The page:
Archive for the ‘Chaco Canyon’ Tag

Friday Foto Talk: Photography in National Parks, Part III   6 comments

Sunrise over Lake Powell at Lone Rock.

This is a follow-up to the recent series on photography in national parks.  For these mini-series, they just seem to naturally make up the nice round number of three parts.

Closures & Budget

In one of those posts I listed some of my likes and dislikes on shooting in national parks.  Here is one more pair:

Like:  National parks are open all the time.  Unlike state parks and some other protected areas, which are often closed from dusk to dawn, national parks are generally open 24/7/365.  That means you can go out with your flashlight and hike down a trail to an overlook to gaze at stars (and photograph them).  There are some exceptions, and because of the near universality of this always-open policy, it can be a rude surprise to learn after you’ve arrived to a park that it doesn’t really apply there.  Make sure to check their website before heading out.  A few of these exceptions are described below.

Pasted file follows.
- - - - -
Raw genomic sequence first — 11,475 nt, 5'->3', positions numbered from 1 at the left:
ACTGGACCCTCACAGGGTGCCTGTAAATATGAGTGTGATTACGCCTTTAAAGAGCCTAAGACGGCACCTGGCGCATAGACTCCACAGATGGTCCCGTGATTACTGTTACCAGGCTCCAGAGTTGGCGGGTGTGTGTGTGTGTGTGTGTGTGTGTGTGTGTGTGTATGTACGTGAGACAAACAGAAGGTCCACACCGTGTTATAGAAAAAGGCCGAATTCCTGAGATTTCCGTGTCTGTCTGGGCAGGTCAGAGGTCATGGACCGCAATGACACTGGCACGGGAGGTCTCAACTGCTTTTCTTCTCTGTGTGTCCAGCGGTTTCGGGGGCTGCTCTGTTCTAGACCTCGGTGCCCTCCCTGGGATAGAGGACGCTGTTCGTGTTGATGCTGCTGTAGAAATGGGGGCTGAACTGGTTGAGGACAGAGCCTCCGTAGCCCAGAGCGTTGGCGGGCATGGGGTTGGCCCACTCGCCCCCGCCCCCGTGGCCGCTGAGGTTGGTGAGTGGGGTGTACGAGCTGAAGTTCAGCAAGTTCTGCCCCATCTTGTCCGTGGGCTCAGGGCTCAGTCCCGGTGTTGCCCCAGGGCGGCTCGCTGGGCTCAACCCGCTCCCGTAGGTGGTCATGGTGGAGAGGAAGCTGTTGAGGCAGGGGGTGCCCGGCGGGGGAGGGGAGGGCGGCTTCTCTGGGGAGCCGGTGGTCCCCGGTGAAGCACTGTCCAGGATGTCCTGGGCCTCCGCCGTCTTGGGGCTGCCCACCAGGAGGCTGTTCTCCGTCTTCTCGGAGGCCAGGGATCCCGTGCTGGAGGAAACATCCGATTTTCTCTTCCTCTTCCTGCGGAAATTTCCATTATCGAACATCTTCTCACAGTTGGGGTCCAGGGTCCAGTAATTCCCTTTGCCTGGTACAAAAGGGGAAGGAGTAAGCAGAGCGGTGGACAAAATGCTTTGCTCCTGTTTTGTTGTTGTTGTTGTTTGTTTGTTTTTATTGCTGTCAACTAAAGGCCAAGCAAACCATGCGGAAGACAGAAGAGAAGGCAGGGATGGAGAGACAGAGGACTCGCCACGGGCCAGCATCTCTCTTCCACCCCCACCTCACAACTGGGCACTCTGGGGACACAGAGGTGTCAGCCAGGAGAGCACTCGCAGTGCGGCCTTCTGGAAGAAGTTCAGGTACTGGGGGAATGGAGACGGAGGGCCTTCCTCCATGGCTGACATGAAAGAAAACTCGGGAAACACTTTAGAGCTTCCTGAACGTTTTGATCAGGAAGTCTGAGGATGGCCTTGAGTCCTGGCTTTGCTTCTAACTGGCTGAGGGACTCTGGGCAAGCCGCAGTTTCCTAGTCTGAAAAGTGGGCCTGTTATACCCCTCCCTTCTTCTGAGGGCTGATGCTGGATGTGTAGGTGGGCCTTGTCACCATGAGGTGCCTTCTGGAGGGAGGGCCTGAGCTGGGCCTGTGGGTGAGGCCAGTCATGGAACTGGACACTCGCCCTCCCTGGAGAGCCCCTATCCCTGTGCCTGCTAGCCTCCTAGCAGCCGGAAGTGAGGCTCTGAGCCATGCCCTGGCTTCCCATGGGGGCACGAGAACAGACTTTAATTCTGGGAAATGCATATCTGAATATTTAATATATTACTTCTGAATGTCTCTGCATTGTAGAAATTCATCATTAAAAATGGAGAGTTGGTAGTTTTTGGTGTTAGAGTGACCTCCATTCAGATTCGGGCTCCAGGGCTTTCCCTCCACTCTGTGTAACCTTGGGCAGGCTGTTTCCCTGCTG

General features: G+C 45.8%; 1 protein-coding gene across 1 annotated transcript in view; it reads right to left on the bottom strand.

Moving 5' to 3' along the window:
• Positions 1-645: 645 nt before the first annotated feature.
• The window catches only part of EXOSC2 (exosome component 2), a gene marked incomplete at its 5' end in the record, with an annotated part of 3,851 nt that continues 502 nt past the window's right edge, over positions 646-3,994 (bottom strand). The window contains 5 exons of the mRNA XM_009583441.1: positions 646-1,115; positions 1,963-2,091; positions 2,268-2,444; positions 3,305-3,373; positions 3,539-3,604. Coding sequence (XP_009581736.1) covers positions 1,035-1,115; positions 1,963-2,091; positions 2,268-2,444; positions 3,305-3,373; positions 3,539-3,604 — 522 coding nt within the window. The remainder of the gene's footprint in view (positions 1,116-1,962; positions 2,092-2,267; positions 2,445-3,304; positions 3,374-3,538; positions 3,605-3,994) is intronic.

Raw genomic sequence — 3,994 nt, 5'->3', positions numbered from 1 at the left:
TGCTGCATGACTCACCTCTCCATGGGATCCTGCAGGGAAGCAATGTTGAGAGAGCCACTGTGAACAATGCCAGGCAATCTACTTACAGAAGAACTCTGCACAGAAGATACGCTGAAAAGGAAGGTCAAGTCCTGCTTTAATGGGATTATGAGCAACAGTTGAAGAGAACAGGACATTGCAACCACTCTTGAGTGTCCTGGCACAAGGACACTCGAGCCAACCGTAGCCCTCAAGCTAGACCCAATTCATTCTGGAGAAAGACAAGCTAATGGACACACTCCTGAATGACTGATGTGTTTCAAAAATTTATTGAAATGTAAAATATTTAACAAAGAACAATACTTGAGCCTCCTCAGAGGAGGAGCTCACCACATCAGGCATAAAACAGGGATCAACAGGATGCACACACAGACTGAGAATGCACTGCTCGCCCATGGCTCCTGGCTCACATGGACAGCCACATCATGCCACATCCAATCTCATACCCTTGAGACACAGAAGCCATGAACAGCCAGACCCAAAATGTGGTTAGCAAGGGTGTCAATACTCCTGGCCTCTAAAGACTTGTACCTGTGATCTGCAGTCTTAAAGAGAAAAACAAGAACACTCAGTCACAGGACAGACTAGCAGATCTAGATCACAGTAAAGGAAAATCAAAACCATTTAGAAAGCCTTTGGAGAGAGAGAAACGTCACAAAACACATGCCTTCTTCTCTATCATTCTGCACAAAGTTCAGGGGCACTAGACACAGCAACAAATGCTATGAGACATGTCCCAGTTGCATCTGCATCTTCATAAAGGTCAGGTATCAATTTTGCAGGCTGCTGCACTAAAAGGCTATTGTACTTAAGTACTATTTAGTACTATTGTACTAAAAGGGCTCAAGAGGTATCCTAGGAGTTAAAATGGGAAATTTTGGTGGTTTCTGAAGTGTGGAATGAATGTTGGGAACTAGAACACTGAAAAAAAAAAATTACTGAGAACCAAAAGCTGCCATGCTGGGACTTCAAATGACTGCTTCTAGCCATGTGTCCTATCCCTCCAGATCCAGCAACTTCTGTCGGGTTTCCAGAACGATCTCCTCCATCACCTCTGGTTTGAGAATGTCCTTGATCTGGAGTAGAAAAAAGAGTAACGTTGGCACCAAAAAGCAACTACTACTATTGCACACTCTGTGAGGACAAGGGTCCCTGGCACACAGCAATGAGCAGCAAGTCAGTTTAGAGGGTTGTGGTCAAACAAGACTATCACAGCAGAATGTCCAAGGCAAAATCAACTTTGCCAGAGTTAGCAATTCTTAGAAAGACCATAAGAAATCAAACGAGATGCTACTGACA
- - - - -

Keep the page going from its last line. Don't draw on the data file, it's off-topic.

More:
Dislike:  The Park Service has an extremely limited budget and yet in many cases does not seem to know how to spend it wisely.  They are constantly under threat of either being shut down or privatized.  Politically it’s the right-wingers & anti-government tea party types who push this agenda.   While I believe strongly that parks should remain public and that they’re too commercial as it is, I do notice the NPS wasting their limited funding.

For example, I think too much money is spent at Yellowstone and other popular parks on a police force that seems much more well-staffed than it needs to be.  A law-enforcement ranger in an SUV costs a lot of money, much more than an educational ranger who spends a lot of time outside, on foot.

Several decades back the NPS committed strongly to ramping up their law enforcement, replacing real rangers with police in ranger outfits.  I believe strongly that this was wrong, primarily because it took resources away from education and interpretation, the traditional role of a ranger.  It’s not that I disagree with having cops around; crime takes place in parks just like it does anywhere.  It’s just that in most cases the numbers of police is overkill.  There are neighborhoods in many cities that would love to have half the police presence that Yellowstone has.